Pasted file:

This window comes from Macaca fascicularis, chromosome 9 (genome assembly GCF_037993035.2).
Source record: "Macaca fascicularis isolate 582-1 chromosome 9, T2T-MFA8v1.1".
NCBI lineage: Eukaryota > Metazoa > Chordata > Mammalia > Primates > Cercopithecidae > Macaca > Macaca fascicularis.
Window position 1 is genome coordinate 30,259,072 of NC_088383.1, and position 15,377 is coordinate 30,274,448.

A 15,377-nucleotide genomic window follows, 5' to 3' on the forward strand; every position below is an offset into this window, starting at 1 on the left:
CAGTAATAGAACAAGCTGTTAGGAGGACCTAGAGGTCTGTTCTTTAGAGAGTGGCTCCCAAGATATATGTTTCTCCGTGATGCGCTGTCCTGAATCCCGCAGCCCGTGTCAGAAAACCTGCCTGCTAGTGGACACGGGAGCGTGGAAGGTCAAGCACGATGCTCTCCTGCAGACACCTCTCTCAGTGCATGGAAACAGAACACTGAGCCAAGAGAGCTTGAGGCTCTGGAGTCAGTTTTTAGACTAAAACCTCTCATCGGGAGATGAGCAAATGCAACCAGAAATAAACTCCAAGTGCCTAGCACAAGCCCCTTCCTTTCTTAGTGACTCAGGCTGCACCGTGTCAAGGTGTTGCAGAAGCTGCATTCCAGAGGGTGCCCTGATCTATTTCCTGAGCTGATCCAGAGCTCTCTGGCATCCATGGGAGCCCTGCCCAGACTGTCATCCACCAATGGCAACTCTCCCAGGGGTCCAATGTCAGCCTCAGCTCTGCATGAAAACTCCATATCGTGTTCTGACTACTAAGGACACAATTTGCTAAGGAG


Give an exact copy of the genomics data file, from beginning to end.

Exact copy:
This window comes from Macaca fascicularis, chromosome 9 (genome assembly GCF_037993035.2).
Source record: "Macaca fascicularis isolate 582-1 chromosome 9, T2T-MFA8v1.1".
NCBI lineage: Eukaryota > Metazoa > Chordata > Mammalia > Primates > Cercopithecidae > Macaca > Macaca fascicularis.
Window position 1 is genome coordinate 30,259,072 of NC_088383.1, and position 15,377 is coordinate 30,274,448.

A 15,377-nucleotide genomic window follows, 5' to 3' on the forward strand; every position below is an offset into this window, starting at 1 on the left:
CAGTAATAGAACAAGCTGTTAGGAGGACCTAGAGGTCTGTTCTTTAGAGAGTGGCTCCCAAGATATATGTTTCTCCGTGATGCGCTGTCCTGAATCCCGCAGCCCGTGTCAGAAAACCTGCCTGCTAGTGGACACGGGAGCGTGGAAGGTCAAGCACGATGCTCTCCTGCAGACACCTCTCTCAGTGCATGGAAACAGAACACTGAGCCAAGAGAGCTTGAGGCTCTGGAGTCAGTTTTTAGACTAAAACCTCTCATCGGGAGATGAGCAAATGCAACCAGAAATAAACTCCAAGTGCCTAGCACAAGCCCCTTCCTTTCTTAGTGACTCAGGCTGCACCGTGTCAAGGTGTTGCAGAAGCTGCATTCCAGAGGGTGCCCTGATCTATTTCCTGAGCTGATCCAGAGCTCTCTGGCATCCATGGGAGCCCTGCCCAGACTGTCATCCACCAATGGCAACTCTCCCAGGGGTCCAATGTCAGCCTCAGCTCTGCATGAAAACTCCATATCGTGTTCTGACTACTAAGGACACAATTTGCTAAGGAG